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The Myth of Greenfield Technology Environments

This is part of a series on the evolution of the Cisco Collaboration Cloud platform, exploring the technical and design principles behind its unique architecture.

In the last post in this series, Jens Meggers talked about the huge importance of user experience, and how essential it is to simplify, connect, and delight. Software-as-a-Service (SaaS) is increasingly essential to delivering those three ingredients.

A true SaaS platform can provide continuous delivery, enabling rapid updates of software to make constant improvements on those ingredients. It also enables A/B testing and metrics-driven software development, which can ensure that the product is in fact delivering a great user experience.

The problem is that all of that works fine and well for companies that can get a complete collaboration solution from the cloud. But – the reality is – these types of greenfield environments are not all that common. Most companies have a huge amount of on-premises software. In fact, most of them have a huge amount of on-premises software that provides collaboration functionality. IP PBXs (like our own Unified Communications Manager), email servers, corporate directories – these all exist en-masse on-prem. And for many companies, these products work and work well, with quite a bit of life left in them. Consequently, even for a company that is excited about the user experience that SaaS can deliver, it’s not clear how to get there because they aren’t greenfield. Read More »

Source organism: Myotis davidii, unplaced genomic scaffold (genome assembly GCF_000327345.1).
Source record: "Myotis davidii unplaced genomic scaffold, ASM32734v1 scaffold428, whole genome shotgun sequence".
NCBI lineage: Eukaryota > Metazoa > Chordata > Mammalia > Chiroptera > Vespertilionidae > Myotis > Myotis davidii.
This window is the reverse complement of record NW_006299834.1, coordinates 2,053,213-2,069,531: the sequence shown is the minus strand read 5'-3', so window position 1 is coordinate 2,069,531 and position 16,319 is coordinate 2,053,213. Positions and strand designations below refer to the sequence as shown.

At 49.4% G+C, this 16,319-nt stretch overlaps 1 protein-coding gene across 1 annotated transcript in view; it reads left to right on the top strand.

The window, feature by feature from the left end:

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The Long Road to the Cloud – Changes in Application Deployment Criteria